Announcing Stack Overflow Documentation

We started with Q&A. Technical documentation is next, and we need your help.

Whether you're a beginner or an experienced developer, you can contribute.

Sign up and start helping → Learn more about Documentation →

I came across this when I was compiling a simple program:

 #include <X11/Xlib.h>
 #include <stdio.h>
 #include <stdlib.h>

 Display* display;

 int main(){
     display = XOpenDisplay("");
     if (display == NULL) {
         printf("Cannot connect\n");
         exit (-1);

FYI, I have xQuartz installed. I compile this program with "g++ -o ex ex.cpp -L/usr/X11R6/lib -lX11" command.

share|improve this question
Does xQuartz come with headers? You might need to install those separately. – Fred Foo Jan 14 '13 at 15:11
Did you install the 'command line tools' package for XCode? The headers in /usr/include/X11 may well be distributed with that. – Jonathan Leffler Jan 14 '13 at 15:24
up vote 10 down vote accepted

you need to compile with:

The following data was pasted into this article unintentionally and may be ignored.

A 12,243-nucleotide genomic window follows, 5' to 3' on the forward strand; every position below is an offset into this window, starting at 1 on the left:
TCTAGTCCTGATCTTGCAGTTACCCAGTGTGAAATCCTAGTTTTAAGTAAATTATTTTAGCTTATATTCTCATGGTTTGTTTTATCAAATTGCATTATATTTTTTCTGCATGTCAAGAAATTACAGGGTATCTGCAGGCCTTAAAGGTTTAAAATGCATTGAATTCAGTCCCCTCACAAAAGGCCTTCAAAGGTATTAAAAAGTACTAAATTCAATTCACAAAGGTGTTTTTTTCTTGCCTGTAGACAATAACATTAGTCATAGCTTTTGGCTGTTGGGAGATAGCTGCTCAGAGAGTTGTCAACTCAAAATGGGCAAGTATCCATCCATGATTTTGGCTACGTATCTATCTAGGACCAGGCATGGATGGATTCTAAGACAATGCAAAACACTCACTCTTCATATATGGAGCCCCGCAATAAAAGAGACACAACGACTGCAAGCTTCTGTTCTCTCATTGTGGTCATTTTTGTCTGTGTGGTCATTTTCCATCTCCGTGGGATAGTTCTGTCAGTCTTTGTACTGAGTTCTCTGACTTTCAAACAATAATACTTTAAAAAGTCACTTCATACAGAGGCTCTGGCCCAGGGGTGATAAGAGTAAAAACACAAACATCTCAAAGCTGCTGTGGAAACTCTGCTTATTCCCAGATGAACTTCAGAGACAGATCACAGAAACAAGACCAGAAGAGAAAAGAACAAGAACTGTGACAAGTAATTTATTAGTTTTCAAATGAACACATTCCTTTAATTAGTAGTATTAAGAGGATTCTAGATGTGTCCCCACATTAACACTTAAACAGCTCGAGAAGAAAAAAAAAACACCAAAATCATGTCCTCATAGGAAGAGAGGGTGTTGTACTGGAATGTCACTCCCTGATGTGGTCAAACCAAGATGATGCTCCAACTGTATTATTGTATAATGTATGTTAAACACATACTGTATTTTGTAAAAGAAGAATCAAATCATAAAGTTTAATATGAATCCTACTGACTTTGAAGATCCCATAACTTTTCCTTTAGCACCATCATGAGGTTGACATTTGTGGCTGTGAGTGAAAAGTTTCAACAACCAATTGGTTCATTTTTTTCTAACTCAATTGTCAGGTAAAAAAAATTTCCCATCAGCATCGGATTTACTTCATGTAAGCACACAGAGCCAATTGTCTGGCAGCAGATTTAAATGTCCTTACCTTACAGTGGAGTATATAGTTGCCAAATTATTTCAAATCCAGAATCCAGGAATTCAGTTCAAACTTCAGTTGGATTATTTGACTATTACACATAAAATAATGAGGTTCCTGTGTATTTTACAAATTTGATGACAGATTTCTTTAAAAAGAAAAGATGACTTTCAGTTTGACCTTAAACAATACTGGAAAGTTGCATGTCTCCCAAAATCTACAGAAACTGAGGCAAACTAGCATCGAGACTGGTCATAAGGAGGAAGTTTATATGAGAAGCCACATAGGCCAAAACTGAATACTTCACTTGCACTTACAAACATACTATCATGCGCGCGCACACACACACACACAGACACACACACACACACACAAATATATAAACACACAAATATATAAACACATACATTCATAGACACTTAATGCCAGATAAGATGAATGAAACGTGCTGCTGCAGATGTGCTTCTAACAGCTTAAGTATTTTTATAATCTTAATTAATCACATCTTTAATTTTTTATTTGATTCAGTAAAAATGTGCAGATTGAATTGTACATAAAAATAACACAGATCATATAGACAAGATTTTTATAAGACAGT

g++ -o ex ex.cpp -I/usr/X11R6/include -L/usr/X11R6/lib -lX11

the X11 headers are installed with xQuartz, but you need to reference them explicitly

If you install xQuartz it installs into /opt/X11, and /usr/X11 and /usr/X11R6 are symlinks to this location

share|improve this answer

You may need to add symbolic link to X11 folder by:

sudo ln -s /opt/X11/include/X11 /usr/local/include/X11

In my case, I had to make include directory under usr/local.

share|improve this answer
Awesome! This did it for me. Thanks for posting. – Malcolm Apr 30 '15 at 21:55
Solved it for me! – Rick Doesburg Feb 8 at 13:39

This solution worked for me for ruby-1.9.3-p362 on Mavericks.

sudo ln -s /opt/X11/include/X11 /Applications/Xcode.app/Contents/Developer/Platforms/MacOSX.platform/Developer/SDKs/MacOSX10.9.sdk/usr/include/
share|improve this answer

Your Answer


By posting your answer, you agree to the privacy policy and terms of service.

Not the answer you're looking for? Browse other questions tagged or ask your own question.